By STEVE BOUSQUET, Times Staff Writer
BILL ALLOWS FORCE TO BE MET WITH FORCE: The measure, which has Gov. Bush's backing, breezes through both houses.
TALLAHASSEE - Under the watchful eye of the National Rifle Association, the Legislature on Tuesday sent the governor a bill that allows people to shoot an attacker in their homes or in public places.
The legislation has overwhelming support from Republicans and Democrats, and Gov. Jeb Bush soon will sign it into law.
"It's a good, common-sense, anti-crime issue," Bush said.
The House approved the bill 94-20, as a dozen Democrats joined the Republican majority. Supporters called it a matter of self-defense, while opponents predicted a new wave of gun violence on Florida streets.
What began as a way to empower people attacked in their homes was expanded to include attacks in any place a person "has a right to be."
The bill (SB 436) originally was intended to put into law the "castle doctrine," a common law principle that allows a person to use deadly force if attacked in the home. At the NRA's urging, the bill removed a provision that says a person has a "duty to retreat" when attacked outside the home.
Under current law, a person acting in self-defense outside the home, workplace or car must use every reasonable means necessary to avoid danger before using deadly force. That, said NRA lobbyist Marion Hammer, is "absurd."
The new law would legalize retaliation. The bill says: "A person does not have a duty to retreat if the person is in a place where he or she has a right to be." A person who uses force in such cases and is not violating another law could not be charged with a crime or sued.
The bill also says a person has "the right to stand his or her ground and meet force with force, including deadly force if he or she reasonably believes it is necessary to do so, to prevent death or great bodily harm to himself or herself or another."
Hammer said that means a person being attacked with a knife can respond with a gun, because a knife is capable of causing serious injury or death.
The measure raced through both houses by lopsided margins, underscoring the political influence of the NRA and the reluctance of many Democrats to appear soft on gun owners' rights. Democrats are struggling to redefine their image, especially on values issues, after a series of demoralizing losses at the polls.
Hammer sat in the front row of the House visitors' gallery Tuesday, in full view of lawmakers below.
"To suggest that you can't defend yourself against a rapist who's trying to drag you into an alley or against a carjacker who's trying to drag you out of your car is nonsense," said Hammer. "The ability to protect yourself, your children, or your spouse is important, no matter where you are."
One Florida gun control advocate accused legislators of pandering to the gun lobby.
"It's literally mind-boggling in its audacity," said Arthur Hayhoe of Wesley Chapel, president of the Florida Coalition to Stop Gun Violence. "If I make a mistake, all I have to do is repeat the NRA's magic words: "I feel threatened.' " I call this the "right-to-murder' bill."
In the House, 12 Democrats joined 82 Republicans in supporting the bill. Several Democrats have announced plans to run for state Senate seats next year against Republicans who voted in favor of the bill.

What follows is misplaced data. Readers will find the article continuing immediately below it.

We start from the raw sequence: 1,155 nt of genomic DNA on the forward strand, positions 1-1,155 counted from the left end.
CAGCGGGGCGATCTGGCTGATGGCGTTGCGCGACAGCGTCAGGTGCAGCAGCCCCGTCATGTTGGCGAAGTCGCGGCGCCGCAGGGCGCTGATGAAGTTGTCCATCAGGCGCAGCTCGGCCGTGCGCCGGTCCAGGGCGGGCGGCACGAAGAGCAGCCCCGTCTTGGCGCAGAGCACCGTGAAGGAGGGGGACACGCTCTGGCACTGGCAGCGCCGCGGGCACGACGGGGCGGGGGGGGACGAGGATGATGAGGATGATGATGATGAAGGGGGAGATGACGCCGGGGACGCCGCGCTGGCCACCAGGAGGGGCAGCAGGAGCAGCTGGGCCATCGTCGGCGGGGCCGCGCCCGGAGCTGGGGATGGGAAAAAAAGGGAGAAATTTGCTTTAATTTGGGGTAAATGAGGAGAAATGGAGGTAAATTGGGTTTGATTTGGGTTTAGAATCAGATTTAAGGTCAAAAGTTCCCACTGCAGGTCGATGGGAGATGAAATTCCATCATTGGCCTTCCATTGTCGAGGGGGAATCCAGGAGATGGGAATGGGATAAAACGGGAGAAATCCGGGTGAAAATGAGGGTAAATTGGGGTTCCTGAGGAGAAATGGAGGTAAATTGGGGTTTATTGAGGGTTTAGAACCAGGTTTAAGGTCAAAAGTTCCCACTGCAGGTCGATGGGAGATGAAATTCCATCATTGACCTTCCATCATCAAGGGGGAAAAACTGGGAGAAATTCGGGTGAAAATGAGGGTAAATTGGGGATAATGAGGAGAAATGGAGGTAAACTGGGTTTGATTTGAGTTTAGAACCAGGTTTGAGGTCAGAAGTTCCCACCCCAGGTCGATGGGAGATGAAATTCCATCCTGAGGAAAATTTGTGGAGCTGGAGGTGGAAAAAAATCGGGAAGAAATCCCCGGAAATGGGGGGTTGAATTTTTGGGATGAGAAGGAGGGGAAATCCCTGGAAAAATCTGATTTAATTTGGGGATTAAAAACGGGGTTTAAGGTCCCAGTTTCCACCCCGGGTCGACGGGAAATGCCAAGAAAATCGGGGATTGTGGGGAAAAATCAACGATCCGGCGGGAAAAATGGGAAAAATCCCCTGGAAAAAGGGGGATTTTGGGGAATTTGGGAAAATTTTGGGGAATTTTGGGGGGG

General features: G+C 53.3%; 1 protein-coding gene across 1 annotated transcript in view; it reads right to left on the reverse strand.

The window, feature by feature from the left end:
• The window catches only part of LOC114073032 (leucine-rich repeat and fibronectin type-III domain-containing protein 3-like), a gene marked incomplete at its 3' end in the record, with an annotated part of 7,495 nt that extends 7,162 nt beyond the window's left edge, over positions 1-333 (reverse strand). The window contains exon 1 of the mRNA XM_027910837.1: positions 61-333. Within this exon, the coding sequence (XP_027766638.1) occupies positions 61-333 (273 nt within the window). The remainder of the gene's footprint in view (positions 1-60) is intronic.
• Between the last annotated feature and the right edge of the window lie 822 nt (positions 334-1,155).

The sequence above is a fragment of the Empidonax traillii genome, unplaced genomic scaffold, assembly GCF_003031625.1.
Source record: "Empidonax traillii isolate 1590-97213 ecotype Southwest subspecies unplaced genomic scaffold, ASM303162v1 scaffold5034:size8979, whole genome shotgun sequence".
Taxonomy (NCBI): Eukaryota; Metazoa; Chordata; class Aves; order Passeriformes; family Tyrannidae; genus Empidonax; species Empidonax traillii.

Among the supporters was Rep. Charlie Justice, D-St. Petersburg, a 2006 Senate candidate, who said a state law enforcement official advised him to vote for the bill.
"I think it gives people the opportunity to defend themselves," Justice said.
Asked if political considerations played a role, Justice said: "Sure, everybody thinks about the next election. Everyone thinks about how it impacts people back home."
Justice said he was "flooded" with e-mails in favor of the bill, including one from Terry Haddock, chief firearms instructor for the Hollywood Police Department.
The NRA's Hammer accused critics of deliberate distortions. For example, she said opponents predicted people would take guns into sports stadiums or bars, when that's already illegal.
The long-time gun lobbyist said the bill is needed because of cases such as the elderly man in Pensacola man who shot and killed an intruder who refused to leave his property last November.
James Workman killed Rodney Cox after Cox darted into a trailer where Workman's wife was. The couple was living in a trailer after their home was damaged by Hurricane Ivan. Prosecutors decided not to charge Workman with a crime.
Rep. Dan Gelber, D-Miami Beach, a former federal prosecutor, said Florida law is clear: "When you are in your home, you have no duty to retreat."
He said he opposed the bill because it would "dramatically change" law by giving people who are attacked the right to use deadly force in a public place without fear of civil or criminal prosecution.
"For a House that talks about the culture of life, it's ironic that we would be devaluing life in this bill, which is exactly what we're doing," Gelber told lawmakers.
The sponsor of the bill, Rep. Dennis Baxley, R-Ocala, fended off a batch of Democratic amendments, saying in one case a change would "blunt" the ability of a law-abiding person "to meet force with force."
"What this does is empower law-abiding citizens to stop violent crime in its tracks," Baxley said.
"This bill creates a wild, wild west out there," said Rep. Eleanor Sobel, D-Hollywood.
"We're going to have open season in our communities, as it relates to confrontations," said Rep. Frank Peterman, D-St. Petersburg.
Besides Peterman, the only other Tampa Bay lawmaker to vote against the bill was Rep. Arthenia Joyner, D-Tampa, who likely will face Peterman in a Senate race in 2006.
"We opened Pandora's Box, and inside that box will be death to some persons," Joyner told the House.
Times staff writer Joni James and researcher Kitty Bennett contributed to this report. Steve Bousquet can be reached at firstname.lastname@example.org